by Tom Oder
One owner’s fight to preserve her family “home”
Ann Hooper and her husband, David Davidson, still get calls from developers asking them to sell their land that sits a stone’s throw outside Atlanta’s western limits. There was never a chance they would say yes. But, now, they don’t even bother to say “When Hell freezes over!” as David told one irritating caller. Since the day they signed their conservation easement in February 2003, they have had the satisfaction of knowing that 25.7 forested acres of their land are permanently protected from development. It wasn’t just flyovers and calls from developers that brought them to that moment. They also fended off several direct threats to their property, including a lawsuit for access to landlocked acreage. “They wanted to take my home!” says Ann.
What none of them understood, she explains, is that “when I say ‘home,’ I don’t just mean the house you live in. I mean the land we grew up on. We had a farm and chickens and cows and pigs. We used to live in a little farmhouse across the way. Eventually Pappy tore that down and built the house we live in now.”
“The only thing I want ever on this property are me and my dogs. I want it to stay like it is for perpetuity.”
Ann, David, and her sister, Kay, who lived on 11 adjacent acres at the time, decided to mount a private campaign to find a permanent solution to save the land their parents bought in 1942. It was Kay who struck gold. “Kay found the Chattowah Open Land Trust [now the Georgia-Alabama Land Trust]. We called them and met with them immediately,” said Ann. “I had never heard of a conservation easement!”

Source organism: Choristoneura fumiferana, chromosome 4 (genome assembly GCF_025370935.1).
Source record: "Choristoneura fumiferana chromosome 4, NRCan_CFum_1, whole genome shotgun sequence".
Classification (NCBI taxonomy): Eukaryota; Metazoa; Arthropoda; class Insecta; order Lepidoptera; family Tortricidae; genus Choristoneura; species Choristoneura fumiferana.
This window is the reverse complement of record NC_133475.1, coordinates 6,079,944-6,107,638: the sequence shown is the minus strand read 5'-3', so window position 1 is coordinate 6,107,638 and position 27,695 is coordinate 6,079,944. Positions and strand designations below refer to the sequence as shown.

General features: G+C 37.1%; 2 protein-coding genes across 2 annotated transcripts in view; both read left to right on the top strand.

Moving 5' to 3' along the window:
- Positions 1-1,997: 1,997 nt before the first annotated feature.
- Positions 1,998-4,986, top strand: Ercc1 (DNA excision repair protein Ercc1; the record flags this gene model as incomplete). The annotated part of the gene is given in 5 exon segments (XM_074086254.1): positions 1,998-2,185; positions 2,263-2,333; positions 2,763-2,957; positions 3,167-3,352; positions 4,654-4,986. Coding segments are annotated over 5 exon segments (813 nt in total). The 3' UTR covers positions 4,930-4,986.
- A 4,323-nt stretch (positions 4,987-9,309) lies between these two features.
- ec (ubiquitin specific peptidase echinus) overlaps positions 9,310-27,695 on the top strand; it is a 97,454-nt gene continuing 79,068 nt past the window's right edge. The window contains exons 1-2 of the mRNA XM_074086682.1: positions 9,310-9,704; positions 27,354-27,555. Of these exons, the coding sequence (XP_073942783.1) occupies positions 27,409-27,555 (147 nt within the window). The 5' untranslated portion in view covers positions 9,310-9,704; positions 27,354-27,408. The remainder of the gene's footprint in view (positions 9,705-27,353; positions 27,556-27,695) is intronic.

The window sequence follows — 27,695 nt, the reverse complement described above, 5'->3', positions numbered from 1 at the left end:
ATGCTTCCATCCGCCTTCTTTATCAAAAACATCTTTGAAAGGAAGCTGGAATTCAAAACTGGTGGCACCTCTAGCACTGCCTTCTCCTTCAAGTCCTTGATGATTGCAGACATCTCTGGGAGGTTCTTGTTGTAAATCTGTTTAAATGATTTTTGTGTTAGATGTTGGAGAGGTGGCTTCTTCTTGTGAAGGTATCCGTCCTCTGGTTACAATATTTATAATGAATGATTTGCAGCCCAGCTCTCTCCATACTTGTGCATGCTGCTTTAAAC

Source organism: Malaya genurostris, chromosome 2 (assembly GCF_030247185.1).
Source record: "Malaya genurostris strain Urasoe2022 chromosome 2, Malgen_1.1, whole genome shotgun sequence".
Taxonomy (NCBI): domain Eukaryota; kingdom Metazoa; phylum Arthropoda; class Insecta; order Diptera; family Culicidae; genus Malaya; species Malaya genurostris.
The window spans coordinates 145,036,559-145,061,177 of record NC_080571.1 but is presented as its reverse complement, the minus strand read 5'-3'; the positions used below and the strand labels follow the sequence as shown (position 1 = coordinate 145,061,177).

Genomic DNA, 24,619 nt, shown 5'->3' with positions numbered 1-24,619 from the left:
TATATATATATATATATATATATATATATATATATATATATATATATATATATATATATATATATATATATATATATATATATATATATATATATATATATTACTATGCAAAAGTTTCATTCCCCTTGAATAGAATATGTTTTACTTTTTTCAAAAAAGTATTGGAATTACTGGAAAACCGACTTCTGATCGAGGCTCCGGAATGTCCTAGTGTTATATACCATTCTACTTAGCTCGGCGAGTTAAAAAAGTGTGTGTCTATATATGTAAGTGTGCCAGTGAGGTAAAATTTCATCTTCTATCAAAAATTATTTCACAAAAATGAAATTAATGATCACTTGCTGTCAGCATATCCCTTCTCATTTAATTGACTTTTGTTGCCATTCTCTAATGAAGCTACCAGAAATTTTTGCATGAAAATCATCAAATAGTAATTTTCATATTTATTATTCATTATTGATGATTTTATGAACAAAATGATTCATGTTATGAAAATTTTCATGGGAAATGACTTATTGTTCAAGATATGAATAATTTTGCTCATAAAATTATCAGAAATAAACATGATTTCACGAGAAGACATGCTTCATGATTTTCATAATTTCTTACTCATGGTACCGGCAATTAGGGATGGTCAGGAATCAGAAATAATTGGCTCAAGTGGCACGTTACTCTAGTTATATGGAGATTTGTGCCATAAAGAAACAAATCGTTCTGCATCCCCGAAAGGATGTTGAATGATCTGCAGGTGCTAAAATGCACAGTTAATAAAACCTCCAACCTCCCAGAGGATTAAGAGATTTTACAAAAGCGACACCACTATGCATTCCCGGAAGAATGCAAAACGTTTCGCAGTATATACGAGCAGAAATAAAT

Ann remembers Land Trust representatives being very accommodating, asking her if she might want to build houses for relatives at some future point on any portion of the easement land, an upland forest containing oak, poplar, sweet and black gum, hickory, loblolly, and beech. Ann knew, however, that Kay and other family members didn’t have the same attachment to the land that she did. She told them, “The only thing I want ever on this property are me and my dogs. I want it to stay like it is for perpetuity.” It is the sole reason, she says, that she placed her property under easement. “I didn’t know anything about the tax benefits. I didn’t want to do anything with it. I just wanted it left there.”